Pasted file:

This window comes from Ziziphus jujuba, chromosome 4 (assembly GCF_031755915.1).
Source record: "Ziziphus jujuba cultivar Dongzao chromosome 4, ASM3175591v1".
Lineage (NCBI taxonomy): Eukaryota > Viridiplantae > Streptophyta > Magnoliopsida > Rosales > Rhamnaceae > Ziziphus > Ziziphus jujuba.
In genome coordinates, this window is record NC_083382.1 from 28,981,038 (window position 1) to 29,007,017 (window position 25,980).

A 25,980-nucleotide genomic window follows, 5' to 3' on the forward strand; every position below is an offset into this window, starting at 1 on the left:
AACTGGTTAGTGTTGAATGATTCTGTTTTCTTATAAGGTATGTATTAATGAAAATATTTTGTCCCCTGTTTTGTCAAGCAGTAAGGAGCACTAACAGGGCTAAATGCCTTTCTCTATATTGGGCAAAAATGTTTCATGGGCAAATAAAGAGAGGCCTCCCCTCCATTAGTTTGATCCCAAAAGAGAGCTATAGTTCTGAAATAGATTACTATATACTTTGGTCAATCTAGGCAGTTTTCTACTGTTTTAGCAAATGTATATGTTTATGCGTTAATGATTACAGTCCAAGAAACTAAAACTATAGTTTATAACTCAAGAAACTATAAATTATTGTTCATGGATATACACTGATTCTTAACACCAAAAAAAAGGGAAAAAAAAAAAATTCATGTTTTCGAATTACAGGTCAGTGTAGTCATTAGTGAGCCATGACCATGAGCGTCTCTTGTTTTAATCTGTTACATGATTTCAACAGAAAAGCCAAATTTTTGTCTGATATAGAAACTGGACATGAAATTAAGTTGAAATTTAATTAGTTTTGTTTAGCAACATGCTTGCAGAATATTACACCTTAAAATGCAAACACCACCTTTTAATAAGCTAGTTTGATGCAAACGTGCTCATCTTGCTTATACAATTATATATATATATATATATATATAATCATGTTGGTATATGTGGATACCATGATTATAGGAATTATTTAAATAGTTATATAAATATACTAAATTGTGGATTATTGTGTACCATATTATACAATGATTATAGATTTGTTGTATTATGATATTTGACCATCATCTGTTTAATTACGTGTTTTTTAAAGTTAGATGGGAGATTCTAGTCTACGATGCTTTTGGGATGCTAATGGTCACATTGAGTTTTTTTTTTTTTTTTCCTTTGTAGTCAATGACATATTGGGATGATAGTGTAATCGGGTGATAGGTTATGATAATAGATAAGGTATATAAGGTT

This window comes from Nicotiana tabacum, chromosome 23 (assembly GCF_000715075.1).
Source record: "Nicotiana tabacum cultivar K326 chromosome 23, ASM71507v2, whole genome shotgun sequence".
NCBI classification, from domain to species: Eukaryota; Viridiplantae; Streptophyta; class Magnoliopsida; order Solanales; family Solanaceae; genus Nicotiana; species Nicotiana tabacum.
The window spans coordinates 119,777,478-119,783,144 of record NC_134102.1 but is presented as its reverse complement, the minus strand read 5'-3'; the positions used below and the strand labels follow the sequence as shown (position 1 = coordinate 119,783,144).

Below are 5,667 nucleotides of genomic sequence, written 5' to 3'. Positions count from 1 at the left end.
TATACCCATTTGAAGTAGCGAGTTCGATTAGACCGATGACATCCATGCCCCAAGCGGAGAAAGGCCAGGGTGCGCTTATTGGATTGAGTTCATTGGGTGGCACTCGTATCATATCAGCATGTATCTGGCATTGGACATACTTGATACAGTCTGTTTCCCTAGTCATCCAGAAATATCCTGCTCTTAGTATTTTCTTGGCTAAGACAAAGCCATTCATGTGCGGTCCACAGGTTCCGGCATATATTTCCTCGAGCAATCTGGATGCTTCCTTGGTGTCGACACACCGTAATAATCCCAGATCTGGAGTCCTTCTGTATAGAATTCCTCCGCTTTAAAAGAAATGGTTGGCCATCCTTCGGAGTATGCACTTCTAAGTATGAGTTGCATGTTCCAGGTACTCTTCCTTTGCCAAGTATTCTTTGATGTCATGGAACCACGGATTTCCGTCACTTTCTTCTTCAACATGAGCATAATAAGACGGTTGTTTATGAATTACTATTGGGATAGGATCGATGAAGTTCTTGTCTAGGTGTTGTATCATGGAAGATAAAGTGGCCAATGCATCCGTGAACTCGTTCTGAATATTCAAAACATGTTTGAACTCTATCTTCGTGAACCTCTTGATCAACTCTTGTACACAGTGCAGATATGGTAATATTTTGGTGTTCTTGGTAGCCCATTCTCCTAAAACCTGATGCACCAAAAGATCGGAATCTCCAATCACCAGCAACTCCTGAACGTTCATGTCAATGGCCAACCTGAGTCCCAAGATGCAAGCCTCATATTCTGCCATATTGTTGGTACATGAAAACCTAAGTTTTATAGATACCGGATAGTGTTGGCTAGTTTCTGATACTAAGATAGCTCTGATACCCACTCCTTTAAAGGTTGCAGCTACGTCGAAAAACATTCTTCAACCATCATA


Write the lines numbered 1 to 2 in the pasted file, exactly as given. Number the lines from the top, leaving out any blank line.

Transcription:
This window comes from Ziziphus jujuba, chromosome 4 (assembly GCF_031755915.1).
Source record: "Ziziphus jujuba cultivar Dongzao chromosome 4, ASM3175591v1".